I can’t stop talking about this place.

posted by Sarah Lundgren

There’s majestic structures, deep poverty, crumbling ruins, extensive resurrections, honking mopeds, yammering salesmen, child monks wrapped in bright orange garb, and then there’s sweaty, DEET-covered Americans like me. Loaded in bug spray and covering more body parts than I would like to in 100-degree heat, I’ve been overwhelmed by all these sensations in our temple visits.

Tuesday, Wednesday and Thursday of our first week here, we’d spent the morning in class, in a frigid air-conditioned room, preparing ourselves for the day’s journey. Then we’d step off into the heat and get slammed with information and ancient majesty and attempt to garnish something more from it than, “Wow, this place is amazing.”

On Tuesday, Lindsey, Kristy and I set out with our guide Chhen to Angkor Wat, the picturesque symbol of Cambodia. It’s everywhere you look—on water bottles, on signs, even on the flag. When people have no idea where I’m at, I tell them to Google Angkor Wat and they say, “Oh yeah, Cambodia!!” One brief tuk-tuk ride and we were standing in front of the moat surrounding the massive temples that make up Angkor Wat.

In all honesty, our very passionate and talkative guide gave us so much information, most of it passed in one ear and out the other. I had been warned, as the idiot who didn’t bring malaria medicine, that Angkor Wat was really the only place I was at risk. So I donned a blue long-sleeve fishing shirt, shin-length white cotton capris, a bandana and pounds of bug spray, while everyone else was a little bit more free in the hot Cambodian sun. My focus was directed at taking pictures and attempting to stop the copious amounts of sweat dripping from every part of my body. I wasn’t even hot—my hometown of Savannah has nearly the same temperature, I keep telling myself I’ve just got a great natural cooling system. I tried to remain a little subtle about it but it became the running joke of the trip so far–how much Sarah sweats. Very feminine.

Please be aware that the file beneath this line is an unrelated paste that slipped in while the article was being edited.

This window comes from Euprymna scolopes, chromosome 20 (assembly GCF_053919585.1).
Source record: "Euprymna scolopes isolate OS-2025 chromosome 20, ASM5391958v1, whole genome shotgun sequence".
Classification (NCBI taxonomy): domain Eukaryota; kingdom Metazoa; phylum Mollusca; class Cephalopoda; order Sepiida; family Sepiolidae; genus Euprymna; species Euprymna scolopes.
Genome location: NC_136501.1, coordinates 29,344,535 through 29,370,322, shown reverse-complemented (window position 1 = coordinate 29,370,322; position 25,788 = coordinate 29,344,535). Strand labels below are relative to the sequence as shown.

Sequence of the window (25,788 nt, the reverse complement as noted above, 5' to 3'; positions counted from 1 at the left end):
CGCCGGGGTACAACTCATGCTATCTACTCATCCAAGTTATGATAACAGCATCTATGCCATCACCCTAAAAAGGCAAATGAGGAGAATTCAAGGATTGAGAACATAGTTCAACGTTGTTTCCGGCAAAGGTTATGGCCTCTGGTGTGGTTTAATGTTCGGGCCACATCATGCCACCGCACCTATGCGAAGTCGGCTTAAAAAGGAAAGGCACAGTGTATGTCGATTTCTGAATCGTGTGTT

But through all this, I often was wandering away from the group, interested in the interactions around me. Touring families and monks mingled amongst each other, even little boys no older than eleven were wrapped in the monks’ robes. In between the front and back temples, little shops and struggling families were chatting and working at the same time. There was an old man as soon as we first entered the temple, with a deeply-lined face and sincere eyes, that gave me a look that showed years of experience I wish I could tap in to. I’ve seen many people like that here, even our guides have so many stories it’s hard to keep up.

Chhen loved to talk, even more than I do, and he was filled with information about his religion and the walls of the temple, relating the two together. Built by King Suryavarman II somewhere in the 12th century, it started first as a Hindu temple and later became Buddhist. Throughout the structure, you can see varying representations of both etched into the walls. Because the temple faces west, it’s apparently an amazing place to watch the sunrise, with the building reflected in the water in front of it, probably a religious experience in itself. It was a Buddhist holiday on our trip, so we weren’t allowed to climb to the highest part of the temple, but I’m sure it would have been a site as well.

Like most of the places we’ve seen so far, it’s in a constant state of construction, currently by the Germans. It’s representative of many of the foreign nations who’ve had a hand in rebuilding Cambodia from previous destruction and the reign of the Khmer Rouge. This rebuilding I see everywhere reminds me of how recently hard times have fallen on this beautiful place. As we left the temple, one of the last moments we had was when our guide asked us to stand on one specific square, before telling us it was the center of the temple. He asked, “Sarah, how do you feel?” I replied, “Small.”